Let me give an example of converting data into insight into competitive advantage, and then sales and profit. When I was coordinating Lipton worldwide, in all the data and insights, there were two countries which always seemed to be doing well—Saudi Arabia and Portugal. Now, the largest tea market for Lipton is the US. Portugal, Saudi Arabia, what were they doing in the list?

What we found was that the people in Portugal and Saudi Arabia were looking at Lipton in the larger beverages market, they were looking at it as a full experience of Lipton tea. But it was not just a strategic statement, their road map in action matched that strategy. In Saudi Arabia, that got implemented in things like hot tea shops—these are social places where people get together, much like a pub in the UK. The local management started putting Lipton as the glue to bring people together, and everything was painted yellow. This is so different from a typical grocery market approach. Some of those lessons were applied to the rest of the world in the Paint The World Yellow campaign.

One of the totally counterintuitive countries Lipton went to then was France. The French first said, “Oh, no, no, we drink coffee, not tea." So we used the same paint-Portugal-and-Saudi Arabia-yellow model in France. It became one of our most successful Lipton countries. We had used the insight from another market, presenting it as a healthy alternative to some of the other beverages available.

You argue for empowering the individual.

It starts with the simple philosophy that senior people do not have all the answers and senior people do not have superior knowledge. In today’s connected world, data and information is a different view to what it used to be. I am doing some work now in what I call glodig—a combination of globalization and digitalization—and the implications of the glodig world. Three principles of leadership are, first, get the right people whom you can trust, with the right skills. The second is to give them the right resources. And the third thing is get the hell out of the way.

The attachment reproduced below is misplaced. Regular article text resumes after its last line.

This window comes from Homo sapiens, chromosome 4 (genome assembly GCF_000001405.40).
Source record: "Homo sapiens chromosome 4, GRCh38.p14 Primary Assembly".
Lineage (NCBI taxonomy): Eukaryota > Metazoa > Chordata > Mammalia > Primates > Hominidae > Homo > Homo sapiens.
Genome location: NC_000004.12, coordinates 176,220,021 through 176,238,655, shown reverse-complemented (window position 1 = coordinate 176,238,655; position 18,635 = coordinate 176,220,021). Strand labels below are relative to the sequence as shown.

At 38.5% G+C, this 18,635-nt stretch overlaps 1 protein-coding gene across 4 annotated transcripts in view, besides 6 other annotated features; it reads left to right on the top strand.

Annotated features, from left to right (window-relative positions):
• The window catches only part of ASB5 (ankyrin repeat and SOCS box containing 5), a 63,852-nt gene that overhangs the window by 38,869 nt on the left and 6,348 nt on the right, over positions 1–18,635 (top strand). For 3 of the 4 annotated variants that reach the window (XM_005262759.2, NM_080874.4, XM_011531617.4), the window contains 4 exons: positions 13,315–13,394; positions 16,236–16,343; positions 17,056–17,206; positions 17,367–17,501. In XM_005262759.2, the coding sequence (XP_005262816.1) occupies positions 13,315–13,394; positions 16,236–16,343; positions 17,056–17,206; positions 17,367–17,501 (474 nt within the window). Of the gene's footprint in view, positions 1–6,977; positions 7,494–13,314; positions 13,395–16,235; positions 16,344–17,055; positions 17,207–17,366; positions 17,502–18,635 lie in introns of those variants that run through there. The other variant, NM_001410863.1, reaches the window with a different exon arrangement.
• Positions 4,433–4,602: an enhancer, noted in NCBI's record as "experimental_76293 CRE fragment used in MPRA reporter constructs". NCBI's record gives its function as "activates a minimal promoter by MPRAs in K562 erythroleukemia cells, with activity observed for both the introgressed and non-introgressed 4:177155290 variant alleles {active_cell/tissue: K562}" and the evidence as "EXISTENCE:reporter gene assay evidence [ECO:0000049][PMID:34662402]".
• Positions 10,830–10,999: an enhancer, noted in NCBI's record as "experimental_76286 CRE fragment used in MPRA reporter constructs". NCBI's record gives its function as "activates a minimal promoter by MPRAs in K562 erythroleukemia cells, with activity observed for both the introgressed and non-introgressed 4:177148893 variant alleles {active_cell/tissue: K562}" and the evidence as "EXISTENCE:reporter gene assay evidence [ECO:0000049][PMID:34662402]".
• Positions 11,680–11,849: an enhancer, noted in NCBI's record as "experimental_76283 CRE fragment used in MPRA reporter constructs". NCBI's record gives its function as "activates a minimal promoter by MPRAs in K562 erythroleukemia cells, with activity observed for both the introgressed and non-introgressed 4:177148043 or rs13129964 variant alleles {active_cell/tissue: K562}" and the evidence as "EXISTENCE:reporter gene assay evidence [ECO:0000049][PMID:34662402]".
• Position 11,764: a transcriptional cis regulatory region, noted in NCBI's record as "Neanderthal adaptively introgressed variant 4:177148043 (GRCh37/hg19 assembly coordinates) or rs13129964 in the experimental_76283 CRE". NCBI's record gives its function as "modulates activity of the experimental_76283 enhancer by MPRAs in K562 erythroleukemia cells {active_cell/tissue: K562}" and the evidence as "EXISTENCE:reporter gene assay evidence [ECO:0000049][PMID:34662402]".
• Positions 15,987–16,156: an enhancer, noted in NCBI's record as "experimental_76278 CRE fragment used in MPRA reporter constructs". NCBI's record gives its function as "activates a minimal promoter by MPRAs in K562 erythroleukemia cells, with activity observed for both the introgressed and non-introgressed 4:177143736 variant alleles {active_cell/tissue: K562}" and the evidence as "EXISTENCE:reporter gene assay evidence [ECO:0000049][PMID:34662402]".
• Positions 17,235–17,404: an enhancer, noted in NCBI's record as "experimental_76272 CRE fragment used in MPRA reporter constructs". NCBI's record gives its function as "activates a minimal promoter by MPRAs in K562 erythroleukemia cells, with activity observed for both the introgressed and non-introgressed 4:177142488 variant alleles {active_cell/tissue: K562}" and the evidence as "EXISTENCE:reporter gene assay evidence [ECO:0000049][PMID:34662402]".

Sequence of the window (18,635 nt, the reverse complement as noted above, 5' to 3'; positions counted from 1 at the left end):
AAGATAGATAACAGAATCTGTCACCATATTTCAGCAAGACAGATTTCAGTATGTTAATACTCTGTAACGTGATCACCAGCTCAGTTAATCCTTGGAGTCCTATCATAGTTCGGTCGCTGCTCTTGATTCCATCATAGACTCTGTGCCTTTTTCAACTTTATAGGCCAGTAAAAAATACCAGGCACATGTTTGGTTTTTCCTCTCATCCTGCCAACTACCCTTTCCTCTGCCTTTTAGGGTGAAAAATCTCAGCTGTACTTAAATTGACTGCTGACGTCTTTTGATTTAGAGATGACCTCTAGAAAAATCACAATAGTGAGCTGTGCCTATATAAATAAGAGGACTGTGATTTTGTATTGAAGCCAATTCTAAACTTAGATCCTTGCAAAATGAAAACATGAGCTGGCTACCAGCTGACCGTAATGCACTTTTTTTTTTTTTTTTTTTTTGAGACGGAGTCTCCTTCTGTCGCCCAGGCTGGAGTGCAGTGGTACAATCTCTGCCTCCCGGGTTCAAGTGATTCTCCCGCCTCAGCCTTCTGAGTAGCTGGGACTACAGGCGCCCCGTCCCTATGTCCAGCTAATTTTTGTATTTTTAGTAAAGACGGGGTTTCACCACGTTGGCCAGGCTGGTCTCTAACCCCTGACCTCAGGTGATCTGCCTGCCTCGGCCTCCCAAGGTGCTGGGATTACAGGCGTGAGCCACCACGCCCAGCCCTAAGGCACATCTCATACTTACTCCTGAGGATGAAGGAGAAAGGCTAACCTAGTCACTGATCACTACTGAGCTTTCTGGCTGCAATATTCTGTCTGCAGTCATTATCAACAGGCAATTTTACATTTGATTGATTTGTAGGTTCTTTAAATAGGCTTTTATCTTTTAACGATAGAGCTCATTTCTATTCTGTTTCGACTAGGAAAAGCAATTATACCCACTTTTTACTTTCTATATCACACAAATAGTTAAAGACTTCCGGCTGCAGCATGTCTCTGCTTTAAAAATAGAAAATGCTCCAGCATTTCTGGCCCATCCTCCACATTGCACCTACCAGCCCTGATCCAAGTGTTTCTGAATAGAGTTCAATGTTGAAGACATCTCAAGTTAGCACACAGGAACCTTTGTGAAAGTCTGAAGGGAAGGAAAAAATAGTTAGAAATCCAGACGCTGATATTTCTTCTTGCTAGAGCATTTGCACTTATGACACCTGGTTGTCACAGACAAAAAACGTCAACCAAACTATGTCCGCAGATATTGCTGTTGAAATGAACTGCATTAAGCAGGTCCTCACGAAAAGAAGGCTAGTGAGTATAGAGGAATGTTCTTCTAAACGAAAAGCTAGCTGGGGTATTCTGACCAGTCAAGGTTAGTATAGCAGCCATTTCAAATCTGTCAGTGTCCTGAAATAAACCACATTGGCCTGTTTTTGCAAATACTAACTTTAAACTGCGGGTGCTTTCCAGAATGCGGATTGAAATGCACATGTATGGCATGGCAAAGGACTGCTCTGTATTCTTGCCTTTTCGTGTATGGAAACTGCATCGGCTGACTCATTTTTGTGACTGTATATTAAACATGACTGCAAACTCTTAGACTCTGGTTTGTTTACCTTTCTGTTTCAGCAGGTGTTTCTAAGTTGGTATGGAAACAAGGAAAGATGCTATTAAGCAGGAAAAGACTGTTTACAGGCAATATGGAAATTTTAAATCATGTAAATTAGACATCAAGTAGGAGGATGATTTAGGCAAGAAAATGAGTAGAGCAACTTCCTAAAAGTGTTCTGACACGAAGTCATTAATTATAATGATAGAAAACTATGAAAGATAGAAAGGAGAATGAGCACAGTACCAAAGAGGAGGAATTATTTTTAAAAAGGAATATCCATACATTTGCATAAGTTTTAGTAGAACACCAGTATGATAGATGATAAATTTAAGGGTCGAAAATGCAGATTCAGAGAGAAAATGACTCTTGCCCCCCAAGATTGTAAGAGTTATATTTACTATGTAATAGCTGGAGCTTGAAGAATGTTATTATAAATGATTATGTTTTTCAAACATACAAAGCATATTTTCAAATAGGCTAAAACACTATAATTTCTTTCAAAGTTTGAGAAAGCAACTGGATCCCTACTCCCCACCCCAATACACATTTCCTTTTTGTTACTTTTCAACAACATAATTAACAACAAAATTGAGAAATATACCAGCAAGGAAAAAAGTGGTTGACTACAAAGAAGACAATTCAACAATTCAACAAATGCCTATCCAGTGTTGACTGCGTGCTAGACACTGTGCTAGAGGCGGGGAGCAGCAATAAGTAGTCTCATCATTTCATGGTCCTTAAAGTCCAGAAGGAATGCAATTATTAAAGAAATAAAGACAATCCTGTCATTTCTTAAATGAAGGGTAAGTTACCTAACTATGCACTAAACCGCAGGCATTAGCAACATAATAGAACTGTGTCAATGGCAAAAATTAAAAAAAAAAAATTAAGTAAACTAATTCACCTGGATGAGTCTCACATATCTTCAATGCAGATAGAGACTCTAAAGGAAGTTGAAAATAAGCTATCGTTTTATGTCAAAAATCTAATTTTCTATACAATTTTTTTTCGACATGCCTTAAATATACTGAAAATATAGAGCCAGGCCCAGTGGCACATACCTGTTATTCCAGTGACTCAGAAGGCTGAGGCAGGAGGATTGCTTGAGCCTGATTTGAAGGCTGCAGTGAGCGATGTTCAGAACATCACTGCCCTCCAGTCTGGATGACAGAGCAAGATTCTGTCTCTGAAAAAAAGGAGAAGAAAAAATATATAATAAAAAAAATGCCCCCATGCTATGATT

What is the “blank cheque" experiment?

I have tried this in different industries in different geographies. When you tell a person that they have unlimited resources, a blank cheque, to do what they want within the strategic framework, the first reaction is always scepticism—“what are you talking about?" Then, once scepticism goes out and they realize this is serious, scepticism turns into panic—“what do I do? Because if I continue doing what I have been doing before, why would the results be different?" Very often the first thing they start doing is working harder. Then they realize that’s not working. And then they look for the few things to focus on where they can really win.

It’s very tense actually. When the results come, a few things happen. The first is, the numbers are great. The second is, it sends a message across the company that they are acting as entrepreneurs. They starting acting like an owner, and become more accountable. They act more cost-effectively; in many cases we’ve had people return some of the numbers (money).

However, not all of them succeed. So what happens if they fail? There are basically three steps: First, you stage (stagger) the investment and resources, so you can take corrective action (along the way). The second step is in case things are not going well—and often they don’t—then the team is encouraged to take stock and not get so much into working harder, but working differently. The third thing, after all that course correction, if it’s still not going well, stop it. Learn the lessons and move on.